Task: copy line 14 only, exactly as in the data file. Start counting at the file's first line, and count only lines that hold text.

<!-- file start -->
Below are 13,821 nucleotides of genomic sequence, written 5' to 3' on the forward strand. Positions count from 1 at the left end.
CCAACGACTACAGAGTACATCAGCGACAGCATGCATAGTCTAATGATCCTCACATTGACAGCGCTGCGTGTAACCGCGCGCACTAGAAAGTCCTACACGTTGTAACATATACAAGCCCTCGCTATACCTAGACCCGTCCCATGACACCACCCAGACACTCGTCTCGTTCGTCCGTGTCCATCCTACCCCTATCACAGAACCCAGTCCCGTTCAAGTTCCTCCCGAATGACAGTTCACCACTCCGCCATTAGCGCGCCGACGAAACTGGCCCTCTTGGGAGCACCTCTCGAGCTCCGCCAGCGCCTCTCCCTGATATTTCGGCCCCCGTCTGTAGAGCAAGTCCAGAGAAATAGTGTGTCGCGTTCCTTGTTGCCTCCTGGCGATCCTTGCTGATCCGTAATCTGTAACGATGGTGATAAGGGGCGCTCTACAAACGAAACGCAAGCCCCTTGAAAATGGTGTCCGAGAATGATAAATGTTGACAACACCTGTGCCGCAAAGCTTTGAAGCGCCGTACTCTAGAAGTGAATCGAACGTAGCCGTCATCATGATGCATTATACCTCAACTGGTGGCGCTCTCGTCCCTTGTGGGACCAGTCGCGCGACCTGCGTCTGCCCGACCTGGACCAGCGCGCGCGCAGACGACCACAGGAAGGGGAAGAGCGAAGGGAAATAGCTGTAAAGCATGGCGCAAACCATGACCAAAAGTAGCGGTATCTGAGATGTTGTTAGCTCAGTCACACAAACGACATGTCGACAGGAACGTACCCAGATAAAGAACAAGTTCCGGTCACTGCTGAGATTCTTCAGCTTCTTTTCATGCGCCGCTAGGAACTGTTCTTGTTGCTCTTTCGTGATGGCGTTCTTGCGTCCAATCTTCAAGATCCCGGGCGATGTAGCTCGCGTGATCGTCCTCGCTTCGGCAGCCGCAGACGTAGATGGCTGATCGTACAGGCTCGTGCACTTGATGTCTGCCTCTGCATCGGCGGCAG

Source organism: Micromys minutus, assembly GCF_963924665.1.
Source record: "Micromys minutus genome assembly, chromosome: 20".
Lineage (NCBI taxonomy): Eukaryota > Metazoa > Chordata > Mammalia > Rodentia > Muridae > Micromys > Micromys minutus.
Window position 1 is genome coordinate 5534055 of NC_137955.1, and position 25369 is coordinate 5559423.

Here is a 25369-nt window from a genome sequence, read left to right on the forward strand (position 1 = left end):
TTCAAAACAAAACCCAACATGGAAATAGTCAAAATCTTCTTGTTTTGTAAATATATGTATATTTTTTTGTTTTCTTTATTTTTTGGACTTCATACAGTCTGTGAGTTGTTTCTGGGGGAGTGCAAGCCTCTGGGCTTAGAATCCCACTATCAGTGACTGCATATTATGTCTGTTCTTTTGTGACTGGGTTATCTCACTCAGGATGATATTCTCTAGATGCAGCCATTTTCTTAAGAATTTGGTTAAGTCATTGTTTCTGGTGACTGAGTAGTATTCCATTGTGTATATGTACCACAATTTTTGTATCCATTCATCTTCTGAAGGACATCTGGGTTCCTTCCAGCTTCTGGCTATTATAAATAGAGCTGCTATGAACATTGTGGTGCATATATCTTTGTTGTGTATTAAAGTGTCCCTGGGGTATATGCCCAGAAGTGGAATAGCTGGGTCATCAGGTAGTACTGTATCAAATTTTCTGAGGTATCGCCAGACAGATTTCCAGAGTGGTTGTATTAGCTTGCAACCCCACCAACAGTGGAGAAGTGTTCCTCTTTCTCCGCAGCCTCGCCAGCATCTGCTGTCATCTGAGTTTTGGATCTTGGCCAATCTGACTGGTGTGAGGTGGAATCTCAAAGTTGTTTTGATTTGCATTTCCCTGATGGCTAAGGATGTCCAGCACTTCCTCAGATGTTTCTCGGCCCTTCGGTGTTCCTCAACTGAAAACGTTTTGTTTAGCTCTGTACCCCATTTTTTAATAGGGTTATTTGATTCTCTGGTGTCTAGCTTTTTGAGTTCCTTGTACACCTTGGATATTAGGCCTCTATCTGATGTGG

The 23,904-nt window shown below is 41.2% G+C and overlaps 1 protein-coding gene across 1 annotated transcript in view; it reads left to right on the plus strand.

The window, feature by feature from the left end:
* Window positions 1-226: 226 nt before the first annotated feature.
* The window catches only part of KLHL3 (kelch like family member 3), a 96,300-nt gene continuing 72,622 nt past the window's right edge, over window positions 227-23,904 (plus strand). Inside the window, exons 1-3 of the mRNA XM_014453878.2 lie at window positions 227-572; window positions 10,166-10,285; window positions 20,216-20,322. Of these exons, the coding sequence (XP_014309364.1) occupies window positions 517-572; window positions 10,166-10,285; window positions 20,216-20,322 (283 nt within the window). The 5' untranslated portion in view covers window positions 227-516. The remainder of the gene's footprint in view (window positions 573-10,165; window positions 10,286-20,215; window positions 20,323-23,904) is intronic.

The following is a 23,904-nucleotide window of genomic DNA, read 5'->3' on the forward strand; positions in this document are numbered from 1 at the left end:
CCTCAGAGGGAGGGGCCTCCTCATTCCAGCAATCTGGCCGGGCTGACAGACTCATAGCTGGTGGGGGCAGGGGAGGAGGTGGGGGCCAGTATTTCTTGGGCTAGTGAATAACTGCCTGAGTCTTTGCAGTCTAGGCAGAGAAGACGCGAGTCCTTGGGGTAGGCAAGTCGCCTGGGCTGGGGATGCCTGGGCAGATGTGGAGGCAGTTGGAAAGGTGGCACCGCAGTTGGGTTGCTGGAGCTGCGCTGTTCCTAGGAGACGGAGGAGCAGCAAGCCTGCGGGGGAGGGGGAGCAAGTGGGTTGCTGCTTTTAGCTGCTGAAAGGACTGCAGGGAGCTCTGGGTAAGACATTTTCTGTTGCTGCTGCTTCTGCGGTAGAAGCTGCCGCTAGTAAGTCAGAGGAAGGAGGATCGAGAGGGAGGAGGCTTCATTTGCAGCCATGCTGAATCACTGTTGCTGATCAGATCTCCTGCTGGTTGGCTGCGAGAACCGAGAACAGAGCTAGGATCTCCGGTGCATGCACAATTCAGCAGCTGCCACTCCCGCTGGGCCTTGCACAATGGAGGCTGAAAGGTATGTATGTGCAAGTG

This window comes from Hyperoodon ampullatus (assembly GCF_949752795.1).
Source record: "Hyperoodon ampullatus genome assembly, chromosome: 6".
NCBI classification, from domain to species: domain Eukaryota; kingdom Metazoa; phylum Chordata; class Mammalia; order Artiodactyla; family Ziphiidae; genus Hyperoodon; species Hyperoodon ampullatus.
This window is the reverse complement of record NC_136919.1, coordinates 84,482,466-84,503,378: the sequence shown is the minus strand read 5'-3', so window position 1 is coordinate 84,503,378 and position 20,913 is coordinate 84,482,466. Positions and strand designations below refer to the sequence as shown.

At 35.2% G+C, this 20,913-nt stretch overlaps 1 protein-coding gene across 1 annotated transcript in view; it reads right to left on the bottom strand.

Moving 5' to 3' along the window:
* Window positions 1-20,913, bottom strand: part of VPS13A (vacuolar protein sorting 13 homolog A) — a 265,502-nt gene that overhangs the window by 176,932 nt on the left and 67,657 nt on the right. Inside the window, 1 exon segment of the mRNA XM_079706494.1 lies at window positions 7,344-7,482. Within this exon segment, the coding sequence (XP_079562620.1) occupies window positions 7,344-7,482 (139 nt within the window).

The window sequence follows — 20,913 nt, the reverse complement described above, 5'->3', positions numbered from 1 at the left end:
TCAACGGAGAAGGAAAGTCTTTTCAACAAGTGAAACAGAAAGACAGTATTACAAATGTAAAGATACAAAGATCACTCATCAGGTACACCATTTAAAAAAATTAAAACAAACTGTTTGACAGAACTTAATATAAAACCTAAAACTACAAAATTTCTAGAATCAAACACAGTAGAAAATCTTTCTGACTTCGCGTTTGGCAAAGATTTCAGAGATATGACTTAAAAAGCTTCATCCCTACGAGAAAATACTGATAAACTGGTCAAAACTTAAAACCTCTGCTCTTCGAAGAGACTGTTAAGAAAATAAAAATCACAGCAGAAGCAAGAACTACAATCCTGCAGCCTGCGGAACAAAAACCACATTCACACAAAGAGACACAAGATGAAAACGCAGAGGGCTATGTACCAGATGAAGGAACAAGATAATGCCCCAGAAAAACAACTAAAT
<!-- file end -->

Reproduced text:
CCTCAGAGGGAGGGGCCTCCTCATTCCAGCAATCTGGCCGGGCTGACAGACTCATAGCTGGTGGGGGCAGGGGAGGAGGTGGGGGCCAGTATTTCTTGGGCTAGTGAATAACTGCCTGAGTCTTTGCAGTCTAGGCAGAGAAGACGCGAGTCCTTGGGGTAGGCAAGTCGCCTGGGCTGGGGATGCCTGGGCAGATGTGGAGGCAGTTGGAAAGGTGGCACCGCAGTTGGGTTGCTGGAGCTGCGCTGTTCCTAGGAGACGGAGGAGCAGCAAGCCTGCGGGGGAGGGGGAGCAAGTGGGTTGCTGCTTTTAGCTGCTGAAAGGACTGCAGGGAGCTCTGGGTAAGACATTTTCTGTTGCTGCTGCTTCTGCGGTAGAAGCTGCCGCTAGTAAGTCAGAGGAAGGAGGATCGAGAGGGAGGAGGCTTCATTTGCAGCCATGCTGAATCACTGTTGCTGATCAGATCTCCTGCTGGTTGGCTGCGAGAACCGAGAACAGAGCTAGGATCTCCGGTGCATGCACAATTCAGCAGCTGCCACTCCCGCTGGGCCTTGCACAATGGAGGCTGAAAGGTATGTATGTGCAAGTG